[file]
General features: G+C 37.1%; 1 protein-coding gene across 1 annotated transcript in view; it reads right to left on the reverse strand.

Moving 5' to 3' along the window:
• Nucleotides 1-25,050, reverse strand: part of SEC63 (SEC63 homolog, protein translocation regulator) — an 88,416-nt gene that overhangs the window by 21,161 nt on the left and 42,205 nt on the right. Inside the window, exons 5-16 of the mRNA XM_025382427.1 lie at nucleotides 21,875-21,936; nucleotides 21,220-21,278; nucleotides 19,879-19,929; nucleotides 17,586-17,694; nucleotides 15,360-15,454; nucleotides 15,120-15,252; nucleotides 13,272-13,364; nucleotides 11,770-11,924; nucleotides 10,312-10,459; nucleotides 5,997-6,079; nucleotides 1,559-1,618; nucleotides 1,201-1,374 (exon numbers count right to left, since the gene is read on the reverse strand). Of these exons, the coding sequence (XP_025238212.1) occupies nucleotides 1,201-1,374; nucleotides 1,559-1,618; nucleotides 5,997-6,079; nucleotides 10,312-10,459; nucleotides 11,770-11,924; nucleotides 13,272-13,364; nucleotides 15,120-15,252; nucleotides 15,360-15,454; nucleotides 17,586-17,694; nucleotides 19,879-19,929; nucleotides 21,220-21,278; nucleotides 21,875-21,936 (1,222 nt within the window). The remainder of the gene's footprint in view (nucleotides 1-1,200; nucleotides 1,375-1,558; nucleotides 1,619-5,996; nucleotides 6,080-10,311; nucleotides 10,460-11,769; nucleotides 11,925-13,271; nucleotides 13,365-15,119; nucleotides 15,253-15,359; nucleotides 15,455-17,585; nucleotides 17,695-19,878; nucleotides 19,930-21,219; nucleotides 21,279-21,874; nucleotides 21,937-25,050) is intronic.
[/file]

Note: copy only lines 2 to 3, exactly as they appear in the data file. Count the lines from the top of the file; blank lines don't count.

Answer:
Moving 5' to 3' along the window:
• Nucleotides 1-25,050, reverse strand: part of SEC63 (SEC63 homolog, protein translocation regulator) — an 88,416-nt gene that overhangs the window by 21,161 nt on the left and 42,205 nt on the right. Inside the window, exons 5-16 of the mRNA XM_025382427.1 lie at nucleotides 21,875-21,936; nucleotides 21,220-21,278; nucleotides 19,879-19,929; nucleotides 17,586-17,694; nucleotides 15,360-15,454; nucleotides 15,120-15,252; nucleotides 13,272-13,364; nucleotides 11,770-11,924; nucleotides 10,312-10,459; nucleotides 5,997-6,079; nucleotides 1,559-1,618; nucleotides 1,201-1,374 (exon numbers count right to left, since the gene is read on the reverse strand). Of these exons, the coding sequence (XP_025238212.1) occupies nucleotides 1,201-1,374; nucleotides 1,559-1,618; nucleotides 5,997-6,079; nucleotides 10,312-10,459; nucleotides 11,770-11,924; nucleotides 13,272-13,364; nucleotides 15,120-15,252; nucleotides 15,360-15,454; nucleotides 17,586-17,694; nucleotides 19,879-19,929; nucleotides 21,220-21,278; nucleotides 21,875-21,936 (1,222 nt within the window). The remainder of the gene's footprint in view (nucleotides 1-1,200; nucleotides 1,375-1,558; nucleotides 1,619-5,996; nucleotides 6,080-10,311; nucleotides 10,460-11,769; nucleotides 11,925-13,271; nucleotides 13,365-15,119; nucleotides 15,253-15,359; nucleotides 15,455-17,585; nucleotides 17,695-19,878; nucleotides 19,930-21,219; nucleotides 21,279-21,874; nucleotides 21,937-25,050) is intronic.